Working in an office building often means wearing a sweater or jacket indoors during the summer months because air conditioning makes it feel like winter. Many of us endure cold toes, arms, and legs while it is blazing hot outside.
In many places, having A/C is a luxury and we don’t take it for granted, but breathing in that cold office air can sometimes leave you feeling miserable. The same thing can happen at home. While scientists are still trying to pinpoint if, how, and why air conditioning units can make people ill, there are a few theories floating around.
When looking into what’s deemed as “sick building syndrome,” they found a series of symptoms linked to sitting in an air-conditioned environment all day. Not all were sinus-related. Below are a few signs that your air conditioner could be adversely affecting your health.
The most obvious issue is the inhaling of cold air. Do you get a runny nose or suddenly become congested? Cold, dry air tends to set off a reflex in the nasal passages, causing your nose to produce mucus.
You may notice that congestion or runniness comes and goes during the winter when you walk between cold and warm rooms – or indoor to outdoor. It’s the same effect as air conditioners.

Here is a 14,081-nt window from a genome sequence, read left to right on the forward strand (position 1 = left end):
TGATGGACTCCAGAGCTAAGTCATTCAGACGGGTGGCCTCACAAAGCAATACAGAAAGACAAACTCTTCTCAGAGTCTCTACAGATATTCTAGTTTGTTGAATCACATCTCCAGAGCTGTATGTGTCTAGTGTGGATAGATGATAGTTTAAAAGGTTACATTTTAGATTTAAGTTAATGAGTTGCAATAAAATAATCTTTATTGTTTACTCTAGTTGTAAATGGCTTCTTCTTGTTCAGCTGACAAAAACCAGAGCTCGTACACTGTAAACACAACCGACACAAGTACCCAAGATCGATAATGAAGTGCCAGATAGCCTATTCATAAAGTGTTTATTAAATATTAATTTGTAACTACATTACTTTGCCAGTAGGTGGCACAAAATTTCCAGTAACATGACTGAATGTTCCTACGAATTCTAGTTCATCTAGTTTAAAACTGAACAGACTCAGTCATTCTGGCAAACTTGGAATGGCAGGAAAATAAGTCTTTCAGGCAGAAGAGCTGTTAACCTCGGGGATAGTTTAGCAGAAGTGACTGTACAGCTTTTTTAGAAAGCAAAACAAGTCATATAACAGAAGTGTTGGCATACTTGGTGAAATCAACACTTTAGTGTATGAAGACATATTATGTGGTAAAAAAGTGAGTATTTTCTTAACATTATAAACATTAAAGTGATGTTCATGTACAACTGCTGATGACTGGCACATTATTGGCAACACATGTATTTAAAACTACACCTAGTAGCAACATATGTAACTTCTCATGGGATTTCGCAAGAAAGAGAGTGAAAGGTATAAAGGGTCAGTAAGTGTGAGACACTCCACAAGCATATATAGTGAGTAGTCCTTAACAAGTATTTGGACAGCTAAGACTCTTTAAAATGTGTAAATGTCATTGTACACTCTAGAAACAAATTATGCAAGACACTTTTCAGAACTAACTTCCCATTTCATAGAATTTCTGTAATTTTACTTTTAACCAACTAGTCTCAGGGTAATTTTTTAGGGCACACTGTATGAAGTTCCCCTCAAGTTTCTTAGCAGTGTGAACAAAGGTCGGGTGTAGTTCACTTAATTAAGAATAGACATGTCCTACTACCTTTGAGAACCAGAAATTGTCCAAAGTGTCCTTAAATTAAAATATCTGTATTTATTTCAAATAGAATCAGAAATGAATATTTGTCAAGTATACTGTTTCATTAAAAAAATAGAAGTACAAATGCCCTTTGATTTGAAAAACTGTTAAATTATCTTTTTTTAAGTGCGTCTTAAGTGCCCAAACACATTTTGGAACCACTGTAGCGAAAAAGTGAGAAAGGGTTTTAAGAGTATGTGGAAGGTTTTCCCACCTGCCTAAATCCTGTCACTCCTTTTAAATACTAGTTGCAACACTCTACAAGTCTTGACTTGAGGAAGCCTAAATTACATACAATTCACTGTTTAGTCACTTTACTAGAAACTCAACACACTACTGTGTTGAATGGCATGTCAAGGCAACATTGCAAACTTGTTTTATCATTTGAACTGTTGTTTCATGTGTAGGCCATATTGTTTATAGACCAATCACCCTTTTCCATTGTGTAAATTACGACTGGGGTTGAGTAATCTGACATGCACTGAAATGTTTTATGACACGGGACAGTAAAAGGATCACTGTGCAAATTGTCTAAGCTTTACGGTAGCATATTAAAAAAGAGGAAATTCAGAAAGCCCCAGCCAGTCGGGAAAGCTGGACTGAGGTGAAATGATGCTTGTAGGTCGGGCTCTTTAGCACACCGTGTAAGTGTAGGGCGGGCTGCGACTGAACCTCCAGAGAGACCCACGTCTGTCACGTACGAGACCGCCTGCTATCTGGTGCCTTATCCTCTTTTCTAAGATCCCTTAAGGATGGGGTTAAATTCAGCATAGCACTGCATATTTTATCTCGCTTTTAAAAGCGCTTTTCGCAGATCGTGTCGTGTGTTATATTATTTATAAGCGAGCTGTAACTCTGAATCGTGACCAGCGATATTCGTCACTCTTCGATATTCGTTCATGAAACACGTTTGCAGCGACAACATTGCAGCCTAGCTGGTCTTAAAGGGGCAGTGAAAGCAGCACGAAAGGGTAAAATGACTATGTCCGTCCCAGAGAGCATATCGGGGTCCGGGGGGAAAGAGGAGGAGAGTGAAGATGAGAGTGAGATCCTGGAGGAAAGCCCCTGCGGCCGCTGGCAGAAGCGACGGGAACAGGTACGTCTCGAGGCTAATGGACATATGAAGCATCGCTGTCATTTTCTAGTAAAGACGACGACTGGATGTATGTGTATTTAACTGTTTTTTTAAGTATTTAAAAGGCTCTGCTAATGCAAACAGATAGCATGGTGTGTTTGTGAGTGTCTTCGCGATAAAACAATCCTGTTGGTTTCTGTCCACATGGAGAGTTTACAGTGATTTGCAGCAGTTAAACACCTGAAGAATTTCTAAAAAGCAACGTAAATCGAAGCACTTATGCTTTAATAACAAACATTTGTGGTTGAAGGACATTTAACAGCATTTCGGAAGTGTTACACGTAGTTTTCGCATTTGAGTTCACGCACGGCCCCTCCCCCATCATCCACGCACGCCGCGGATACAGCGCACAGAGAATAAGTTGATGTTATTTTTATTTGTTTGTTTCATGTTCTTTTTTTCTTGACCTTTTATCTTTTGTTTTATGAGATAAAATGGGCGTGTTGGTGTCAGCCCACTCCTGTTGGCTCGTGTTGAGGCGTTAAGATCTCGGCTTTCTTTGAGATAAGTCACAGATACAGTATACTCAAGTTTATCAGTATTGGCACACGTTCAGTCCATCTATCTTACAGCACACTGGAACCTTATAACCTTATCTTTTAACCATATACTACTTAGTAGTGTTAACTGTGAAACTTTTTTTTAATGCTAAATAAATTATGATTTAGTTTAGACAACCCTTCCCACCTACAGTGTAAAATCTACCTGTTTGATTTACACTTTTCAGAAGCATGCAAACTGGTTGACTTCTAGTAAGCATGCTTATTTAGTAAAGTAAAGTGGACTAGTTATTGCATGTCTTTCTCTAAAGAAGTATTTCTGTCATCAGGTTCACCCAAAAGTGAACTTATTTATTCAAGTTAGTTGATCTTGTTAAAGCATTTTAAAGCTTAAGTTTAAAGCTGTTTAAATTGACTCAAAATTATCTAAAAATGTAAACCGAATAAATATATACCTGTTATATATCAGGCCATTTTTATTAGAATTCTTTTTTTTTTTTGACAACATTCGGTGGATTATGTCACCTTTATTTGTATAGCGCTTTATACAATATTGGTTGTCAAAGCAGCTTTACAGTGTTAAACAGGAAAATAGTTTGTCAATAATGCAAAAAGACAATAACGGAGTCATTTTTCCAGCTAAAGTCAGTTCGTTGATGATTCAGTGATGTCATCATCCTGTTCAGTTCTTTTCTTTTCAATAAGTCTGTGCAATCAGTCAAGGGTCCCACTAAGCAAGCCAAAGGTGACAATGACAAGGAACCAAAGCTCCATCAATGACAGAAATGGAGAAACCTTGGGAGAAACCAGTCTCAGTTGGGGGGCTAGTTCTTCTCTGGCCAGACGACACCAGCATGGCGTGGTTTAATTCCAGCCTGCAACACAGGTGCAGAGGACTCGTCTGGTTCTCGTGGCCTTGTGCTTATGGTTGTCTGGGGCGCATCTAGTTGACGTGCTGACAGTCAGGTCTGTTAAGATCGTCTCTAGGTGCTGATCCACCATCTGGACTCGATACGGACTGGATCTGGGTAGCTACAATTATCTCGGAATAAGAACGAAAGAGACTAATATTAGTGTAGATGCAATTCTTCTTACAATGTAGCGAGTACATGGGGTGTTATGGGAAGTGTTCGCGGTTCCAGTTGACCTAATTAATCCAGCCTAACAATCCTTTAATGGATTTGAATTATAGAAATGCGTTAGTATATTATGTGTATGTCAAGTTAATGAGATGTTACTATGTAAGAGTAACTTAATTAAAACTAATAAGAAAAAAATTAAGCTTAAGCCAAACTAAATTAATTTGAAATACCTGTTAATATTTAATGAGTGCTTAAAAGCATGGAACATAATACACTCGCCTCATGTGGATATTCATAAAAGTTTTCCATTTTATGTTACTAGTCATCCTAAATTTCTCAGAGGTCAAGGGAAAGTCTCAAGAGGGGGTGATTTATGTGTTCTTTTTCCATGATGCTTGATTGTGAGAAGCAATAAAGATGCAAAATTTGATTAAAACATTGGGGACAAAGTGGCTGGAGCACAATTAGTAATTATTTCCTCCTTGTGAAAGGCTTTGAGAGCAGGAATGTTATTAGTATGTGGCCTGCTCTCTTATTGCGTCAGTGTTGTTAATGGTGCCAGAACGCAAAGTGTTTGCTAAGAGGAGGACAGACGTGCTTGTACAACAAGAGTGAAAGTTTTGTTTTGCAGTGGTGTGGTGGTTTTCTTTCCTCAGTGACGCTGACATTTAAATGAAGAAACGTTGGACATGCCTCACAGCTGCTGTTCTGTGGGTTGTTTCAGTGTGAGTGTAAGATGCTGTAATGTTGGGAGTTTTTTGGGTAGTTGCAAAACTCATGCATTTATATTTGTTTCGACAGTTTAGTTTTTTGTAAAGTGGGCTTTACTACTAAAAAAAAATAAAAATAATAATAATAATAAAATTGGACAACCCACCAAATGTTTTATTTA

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Sometimes, the congestion doesn’t go away and morphs into an infection. To make it worse, cold A/C temps can also dry out the nasal lining, leaving you more susceptible to viruses, allergens and other sources of illness.
Some health experts also count what’s in the air as the possible culprit of air conditioning woes. Systems are designed to filter out dust mites, mold, fungi, and other microbes, but if it’s dirty or is harboring too much condensation, those same germs will spread throughout your home or office.
Besides sinus issues, you may also experience headaches. When the air conditioner kicks in, it creates cold and humid conditions, which may dry the air out to the point that you are dehydrated. Combined with hot summer temperatures outside, it could be zapping the fluid out of you.
Be sure that you are taking in enough water during the day, whether you spend time outdoors or not. If you are extra sensitive to low humidity, use a humidifier along with your A/C.
Additionally, if it’s too cool, you could have a flare-up in the trigeminal nerve in your head, leading to a headache. Lower the temp.
Constantly in air-conditioned surroundings? You could be setting your body up for chronic fatigue. As your body is burning up energy trying to warm itself up, it can make you tired. You need fresh air and a break from the cold so your internal thermometer can do its job. The cold also makes your muscles stiff, which in turn can affect your energy.
Lowered humidity in the air can cause dry or cracked skin, and for some, dermatitis or acne. Keep a moisturizer on hand if you’re at work, and go outside to get some fresh air. And, stay hydrated!
You don’t have to switch your unit off, but if you’ve noticed you’re picking up a bug or two at work or home, make adjustments to protect yourself. If you’re lucky enough to work somewhere where the thermostat can be touched, ask to raise the temperature a few degrees.
Do you suffer from sick building syndrome? Does air conditioning set off your allergies or other sinus problems? Are any of the issues mentioned a shock to you?